Scientific research leads to benefits, but these seem to go hand-in-hand with death and destruction. Should we stop while we're ahead?

Science. It has saved billions of lives, allowed us to discover new worlds, and helped the world’s civilizations to grow exponentially.

But it’s also come with some severe consequences. Weapons of mass destruction, unethical experiments, and an unfolding environmental catastrophe are all results of scientific discovery.

With all those risks in mind, is it plausible to think we may one day get to a point where scientific exploration is no longer worth it? Is it prudent to continue spending resources on discovering the unknown when we can’t even afford to fix the problems we already know about?

Yes, we’re quite aware that this question is pretty fantastic – even by our standards. But sometimes you have to consider the ridiculous in order to expose real-life revelations.

For centuries, humanity has moved itself forward by feeding its scientific curiosity, rarely stopping to consider the ramifications. Like, do the positives outweigh the negatives?

To really get people talking, let’s start with a little segment I like to call “The Pros and Cons of Science.” On the one hand, science is great because it helps develop technology to solve our everyday problems, it addresses societal issues, it informs policy-making, and it explains natural phenomena.

But it also has a negative side: for one thing; it’s really expensive, it can harm the environment, its methods and products can be harmful to humans and other living things, and it can lead to destructive technologies.

With those kinds of issues in mind, the magazine New Scientist brought together a few different opinions on whether or not we should stop doing science. One philosopher from the City University of New York says that scientific research should only continue in the field of applied sciences, like medical research, that can result in social benefit.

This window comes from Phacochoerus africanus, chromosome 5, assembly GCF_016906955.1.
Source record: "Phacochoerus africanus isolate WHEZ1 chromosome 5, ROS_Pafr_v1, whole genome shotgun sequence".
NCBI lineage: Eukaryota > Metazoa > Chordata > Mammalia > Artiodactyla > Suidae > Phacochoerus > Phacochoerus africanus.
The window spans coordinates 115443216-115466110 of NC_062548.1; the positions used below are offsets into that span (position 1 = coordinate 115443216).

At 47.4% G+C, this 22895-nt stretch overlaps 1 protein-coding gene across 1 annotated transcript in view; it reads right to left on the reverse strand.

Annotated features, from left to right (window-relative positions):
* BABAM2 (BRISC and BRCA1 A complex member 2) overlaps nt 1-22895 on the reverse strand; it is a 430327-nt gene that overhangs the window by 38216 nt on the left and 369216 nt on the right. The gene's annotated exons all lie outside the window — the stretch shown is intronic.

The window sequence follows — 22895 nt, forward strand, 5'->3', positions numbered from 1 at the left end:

But scientists from the University of Leicester, UK say it’s not that simple. History has proven time and time again that we should continue exploring all of life’s mysteries because you never know where the next practical application will come from.

And even if we did want to stop doing science, it would be nearly impossible. We wouldn’t be able to stop all scientific research at once; there would have to be a gradual scaling back.

So who would choose what areas of study to scale back first? Any selective scaling back would seem to open the process up to potentially disastrous political tampering.

And it’d be incredibly difficult to get all the nations of the world to agree to stop their science programs and stay true to their word. On top of that, if we were able to stop doing science, we’d all have to accept the bleak reality that our society would pretty much never progress any further.

No more new medicines, new smartphones, we’d never know any more about the universe or the oceans surrounding us, and we probably wouldn’t be able to perfect the alternative energy sources necessary to save our planet.

With all that considered, it seems pretty safe to say that we should never stop doing science, but that doesn’t mean we can’t improve how we do it. To minimize the negative side-effects of scientific discovery, a science policy researcher at the University of Sussex put forth three guiding principles.

They say that not only should every decision be made with responsibility and precaution, but also with the participation of the public. Ordinary people should have a say in the technologies we pursue, the innovations we support, and the sciences we prioritize.

What do you think? How do we make sure science is never doing more harm than good?

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